Soylent’s proposed goals are poorly matched with its current capabilities. As of now, Soylent is burdened by attached capital with profit targets and requires extensive funding to build manufacturing infrastructure. In its current financial position, advocating offering minute profit margins is a poor way to attract investor capital. Only once manufacturing plants and distribution networks are established could Soylent have the luxury of providing the product at near-cost.
As of now, Rhinehart should focus on a strategy that will achieve the first and most important goal: bringing Soylent to the right market. First, Rhinehart needs to clearly identify Soylent’s most effective target consumer. As a health food product, it is highly nutritious, beating out all competitors from a sustenance standpoint. However, it’s still in an early stage of development making it unappealing to a broad set of consumers due to its unappetizing look, lack of flavour, and one-formula-fits-all format. Without immediate improvements to these characteristics, Soylent will struggle to gain sustainable traction.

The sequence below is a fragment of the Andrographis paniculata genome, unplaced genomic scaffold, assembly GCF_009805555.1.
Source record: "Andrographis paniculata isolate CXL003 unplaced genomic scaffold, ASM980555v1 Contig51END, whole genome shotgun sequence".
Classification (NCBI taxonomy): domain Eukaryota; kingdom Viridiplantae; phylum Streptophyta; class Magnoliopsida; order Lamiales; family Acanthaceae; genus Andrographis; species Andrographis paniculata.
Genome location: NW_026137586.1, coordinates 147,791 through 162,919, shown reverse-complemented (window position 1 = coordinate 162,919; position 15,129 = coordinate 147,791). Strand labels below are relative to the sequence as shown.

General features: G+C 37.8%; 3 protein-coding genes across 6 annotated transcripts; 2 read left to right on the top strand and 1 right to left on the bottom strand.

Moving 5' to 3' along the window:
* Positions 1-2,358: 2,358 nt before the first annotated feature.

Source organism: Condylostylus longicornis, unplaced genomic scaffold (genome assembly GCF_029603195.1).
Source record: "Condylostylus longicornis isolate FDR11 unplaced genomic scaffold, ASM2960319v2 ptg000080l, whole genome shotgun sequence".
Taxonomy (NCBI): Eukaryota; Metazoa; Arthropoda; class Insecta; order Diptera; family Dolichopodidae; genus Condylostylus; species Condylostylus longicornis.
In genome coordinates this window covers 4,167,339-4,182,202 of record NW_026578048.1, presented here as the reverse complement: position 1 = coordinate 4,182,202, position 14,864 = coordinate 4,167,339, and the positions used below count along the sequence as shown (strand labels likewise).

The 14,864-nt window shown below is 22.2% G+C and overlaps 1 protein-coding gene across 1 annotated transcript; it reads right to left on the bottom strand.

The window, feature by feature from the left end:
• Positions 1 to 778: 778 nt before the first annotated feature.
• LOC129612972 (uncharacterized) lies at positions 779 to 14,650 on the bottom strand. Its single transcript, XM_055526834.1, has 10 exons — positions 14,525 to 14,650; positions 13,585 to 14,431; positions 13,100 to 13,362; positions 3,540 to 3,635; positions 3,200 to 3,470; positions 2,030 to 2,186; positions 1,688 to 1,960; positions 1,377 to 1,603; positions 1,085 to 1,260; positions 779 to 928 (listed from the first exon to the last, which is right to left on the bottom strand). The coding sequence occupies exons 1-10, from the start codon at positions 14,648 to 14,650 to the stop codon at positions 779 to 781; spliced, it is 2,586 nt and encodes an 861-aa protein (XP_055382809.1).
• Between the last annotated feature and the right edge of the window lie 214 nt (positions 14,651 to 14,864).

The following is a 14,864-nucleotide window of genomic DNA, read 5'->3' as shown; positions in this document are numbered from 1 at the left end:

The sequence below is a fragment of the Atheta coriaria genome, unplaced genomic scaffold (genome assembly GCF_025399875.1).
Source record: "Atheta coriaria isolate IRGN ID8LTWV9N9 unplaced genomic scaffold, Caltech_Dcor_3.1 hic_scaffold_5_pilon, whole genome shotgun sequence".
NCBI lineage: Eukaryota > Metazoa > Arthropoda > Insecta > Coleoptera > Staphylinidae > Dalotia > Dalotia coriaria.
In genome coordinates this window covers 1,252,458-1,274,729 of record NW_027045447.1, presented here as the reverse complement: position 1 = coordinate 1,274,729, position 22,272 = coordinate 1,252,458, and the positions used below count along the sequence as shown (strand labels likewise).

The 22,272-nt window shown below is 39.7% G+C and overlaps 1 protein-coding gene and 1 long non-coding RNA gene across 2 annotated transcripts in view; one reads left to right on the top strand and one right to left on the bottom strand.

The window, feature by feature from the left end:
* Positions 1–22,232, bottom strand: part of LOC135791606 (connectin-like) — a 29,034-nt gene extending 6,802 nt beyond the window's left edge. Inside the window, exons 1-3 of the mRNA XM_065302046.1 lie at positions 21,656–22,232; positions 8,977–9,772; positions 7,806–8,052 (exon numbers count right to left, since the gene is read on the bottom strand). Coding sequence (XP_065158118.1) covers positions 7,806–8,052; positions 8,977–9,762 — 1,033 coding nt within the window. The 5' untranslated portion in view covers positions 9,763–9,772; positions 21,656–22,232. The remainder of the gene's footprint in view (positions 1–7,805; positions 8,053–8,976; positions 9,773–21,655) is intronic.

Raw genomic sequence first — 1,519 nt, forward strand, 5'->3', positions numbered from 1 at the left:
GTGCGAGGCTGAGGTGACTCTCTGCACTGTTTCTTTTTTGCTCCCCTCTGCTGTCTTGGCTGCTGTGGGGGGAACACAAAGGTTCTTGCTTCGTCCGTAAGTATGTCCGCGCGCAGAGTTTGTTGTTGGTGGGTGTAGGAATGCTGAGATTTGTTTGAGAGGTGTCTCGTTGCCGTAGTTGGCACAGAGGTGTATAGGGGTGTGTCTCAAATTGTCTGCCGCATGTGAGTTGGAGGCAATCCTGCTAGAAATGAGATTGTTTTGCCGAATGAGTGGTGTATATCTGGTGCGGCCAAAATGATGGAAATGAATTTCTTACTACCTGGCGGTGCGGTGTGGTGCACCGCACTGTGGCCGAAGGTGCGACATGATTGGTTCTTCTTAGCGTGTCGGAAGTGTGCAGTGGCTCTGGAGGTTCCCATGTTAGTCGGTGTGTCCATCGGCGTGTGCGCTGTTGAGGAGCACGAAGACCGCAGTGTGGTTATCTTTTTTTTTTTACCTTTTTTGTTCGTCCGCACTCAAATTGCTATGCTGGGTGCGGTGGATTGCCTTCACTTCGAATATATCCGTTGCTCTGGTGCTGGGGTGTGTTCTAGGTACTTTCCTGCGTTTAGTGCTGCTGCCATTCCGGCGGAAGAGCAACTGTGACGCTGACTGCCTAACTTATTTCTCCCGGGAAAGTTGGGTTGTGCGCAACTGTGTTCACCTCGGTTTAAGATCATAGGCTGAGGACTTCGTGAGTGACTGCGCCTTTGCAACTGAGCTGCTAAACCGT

While Rhinehart hopes to bring Soylent to the underprivileged population in the long-term, he is currently without the volume to produce a profit while selling Soylent at close to cost. In terms of composition, Soylent is well-positioned to be the most nutritionally complete meal supplement in the market. As such, it is best geared towards a developed market where consumers are increasingly conscious of the content of their meals and are well-versed in the benefits of healthy foods.
Consumer health-food segments are growing quickly and hold a lot of potential, generating revenues of $32 billion in 2012,which are expected to double by 2021. Although Soylent effectively functions as a meal replacement, narrowing the product’s scope to a specific meal would appeal to a wider demographic that wouldn’t feel locked into an overwhelming “Soylent Lifestyle”. Meal supplements are consumed by users for a myriad of reasons, but primarily for their convenience and health benefits. Were Soylent to brand itself first as a breakfast supplement, Soylent would be positioned as the most efficient product in the market for the most important meal of the day. Positioned solely as a morning meal, consumers will be more receptive to adopting the product, as mornings are naturally the most rushed time of day.
A Breakfast Favourite